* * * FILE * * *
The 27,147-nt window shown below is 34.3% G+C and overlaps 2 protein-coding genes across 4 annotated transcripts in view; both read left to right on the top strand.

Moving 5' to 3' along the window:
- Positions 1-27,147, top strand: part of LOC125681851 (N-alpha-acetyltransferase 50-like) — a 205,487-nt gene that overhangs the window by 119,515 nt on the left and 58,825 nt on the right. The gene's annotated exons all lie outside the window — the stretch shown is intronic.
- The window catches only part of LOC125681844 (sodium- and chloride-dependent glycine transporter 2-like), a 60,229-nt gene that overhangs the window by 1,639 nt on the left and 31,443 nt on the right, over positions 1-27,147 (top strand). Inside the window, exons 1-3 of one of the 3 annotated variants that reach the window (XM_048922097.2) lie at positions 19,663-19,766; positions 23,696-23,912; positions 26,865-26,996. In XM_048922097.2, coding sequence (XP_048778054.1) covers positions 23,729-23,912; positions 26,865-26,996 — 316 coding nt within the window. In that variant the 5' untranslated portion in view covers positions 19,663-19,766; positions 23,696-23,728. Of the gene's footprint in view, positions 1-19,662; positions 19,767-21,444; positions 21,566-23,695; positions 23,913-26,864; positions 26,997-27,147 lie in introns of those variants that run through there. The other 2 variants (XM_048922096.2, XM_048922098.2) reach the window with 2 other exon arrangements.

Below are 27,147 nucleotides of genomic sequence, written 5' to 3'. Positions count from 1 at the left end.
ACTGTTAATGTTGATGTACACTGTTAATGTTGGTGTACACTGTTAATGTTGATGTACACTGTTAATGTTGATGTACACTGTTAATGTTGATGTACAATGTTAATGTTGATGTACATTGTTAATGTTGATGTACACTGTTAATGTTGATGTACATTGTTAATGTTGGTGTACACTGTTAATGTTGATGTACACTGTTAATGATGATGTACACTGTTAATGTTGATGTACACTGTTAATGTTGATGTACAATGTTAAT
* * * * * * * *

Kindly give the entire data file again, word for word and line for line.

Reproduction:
The 27,147-nt window shown below is 34.3% G+C and overlaps 2 protein-coding genes across 4 annotated transcripts in view; both read left to right on the top strand.

Moving 5' to 3' along the window:
- Positions 1-27,147, top strand: part of LOC125681851 (N-alpha-acetyltransferase 50-like) — a 205,487-nt gene that overhangs the window by 119,515 nt on the left and 58,825 nt on the right. The gene's annotated exons all lie outside the window — the stretch shown is intronic.
- The window catches only part of LOC125681844 (sodium- and chloride-dependent glycine transporter 2-like), a 60,229-nt gene that overhangs the window by 1,639 nt on the left and 31,443 nt on the right, over positions 1-27,147 (top strand). Inside the window, exons 1-3 of one of the 3 annotated variants that reach the window (XM_048922097.2) lie at positions 19,663-19,766; positions 23,696-23,912; positions 26,865-26,996. In XM_048922097.2, coding sequence (XP_048778054.1) covers positions 23,729-23,912; positions 26,865-26,996 — 316 coding nt within the window. In that variant the 5' untranslated portion in view covers positions 19,663-19,766; positions 23,696-23,728. Of the gene's footprint in view, positions 1-19,662; positions 19,767-21,444; positions 21,566-23,695; positions 23,913-26,864; positions 26,997-27,147 lie in introns of those variants that run through there. The other 2 variants (XM_048922096.2, XM_048922098.2) reach the window with 2 other exon arrangements.

Below are 27,147 nucleotides of genomic sequence, written 5' to 3'. Positions count from 1 at the left end.
ACTGTTAATGTTGATGTACACTGTTAATGTTGGTGTACACTGTTAATGTTGATGTACACTGTTAATGTTGATGTACACTGTTAATGTTGATGTACAATGTTAATGTTGATGTACATTGTTAATGTTGATGTACACTGTTAATGTTGATGTACATTGTTAATGTTGGTGTACACTGTTAATGTTGATGTACACTGTTAATGATGATGTACACTGTTAATGTTGATGTACACTGTTAATGTTGATGTACAATGTTAAT